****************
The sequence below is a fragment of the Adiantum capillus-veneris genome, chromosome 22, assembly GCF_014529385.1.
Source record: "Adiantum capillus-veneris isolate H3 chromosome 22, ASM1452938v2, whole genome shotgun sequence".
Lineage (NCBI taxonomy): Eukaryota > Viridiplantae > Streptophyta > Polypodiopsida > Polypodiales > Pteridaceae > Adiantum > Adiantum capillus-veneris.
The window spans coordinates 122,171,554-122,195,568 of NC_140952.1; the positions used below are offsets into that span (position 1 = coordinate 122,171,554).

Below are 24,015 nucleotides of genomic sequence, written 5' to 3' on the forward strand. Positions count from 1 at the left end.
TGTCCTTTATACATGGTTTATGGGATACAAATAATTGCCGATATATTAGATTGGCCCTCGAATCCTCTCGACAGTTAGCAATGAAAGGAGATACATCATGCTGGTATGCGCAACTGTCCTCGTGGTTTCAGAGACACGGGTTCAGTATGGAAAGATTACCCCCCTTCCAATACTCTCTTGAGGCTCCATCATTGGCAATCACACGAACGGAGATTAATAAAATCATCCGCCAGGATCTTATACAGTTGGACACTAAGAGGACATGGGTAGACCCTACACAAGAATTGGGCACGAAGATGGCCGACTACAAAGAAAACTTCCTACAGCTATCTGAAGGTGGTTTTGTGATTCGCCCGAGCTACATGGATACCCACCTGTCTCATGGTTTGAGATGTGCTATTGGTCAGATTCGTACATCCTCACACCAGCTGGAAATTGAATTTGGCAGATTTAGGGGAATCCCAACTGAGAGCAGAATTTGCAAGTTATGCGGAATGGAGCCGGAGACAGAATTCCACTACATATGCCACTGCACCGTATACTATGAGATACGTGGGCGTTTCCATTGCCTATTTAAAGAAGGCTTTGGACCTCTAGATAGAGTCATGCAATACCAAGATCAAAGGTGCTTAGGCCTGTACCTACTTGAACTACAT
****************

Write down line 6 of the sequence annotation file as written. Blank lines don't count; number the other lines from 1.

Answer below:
TGTCCTTTATACATGGTTTATGGGATACAAATAATTGCCGATATATTAGATTGGCCCTCGAATCCTCTCGACAGTTAGCAATGAAAGGAGATACATCATGCTGGTATGCGCAACTGTCCTCGTGGTTTCAGAGACACGGGTTCAGTATGGAAAGATTACCCCCCTTCCAATACTCTCTTGAGGCTCCATCATTGGCAATCACACGAACGGAGATTAATAAAATCATCCGCCAGGATCTTATACAGTTGGACACTAAGAGGACATGGGTAGACCCTACACAAGAATTGGGCACGAAGATGGCCGACTACAAAGAAAACTTCCTACAGCTATCTGAAGGTGGTTTTGTGATTCGCCCGAGCTACATGGATACCCACCTGTCTCATGGTTTGAGATGTGCTATTGGTCAGATTCGTACATCCTCACACCAGCTGGAAATTGAATTTGGCAGATTTAGGGGAATCCCAACTGAGAGCAGAATTTGCAAGTTATGCGGAATGGAGCCGGAGACAGAATTCCACTACATATGCCACTGCACCGTATACTATGAGATACGTGGGCGTTTCCATTGCCTATTTAAAGAAGGCTTTGGACCTCTAGATAGAGTCATGCAATACCAAGATCAAAGGTGCTTAGGCCTGTACCTACTTGAACTACAT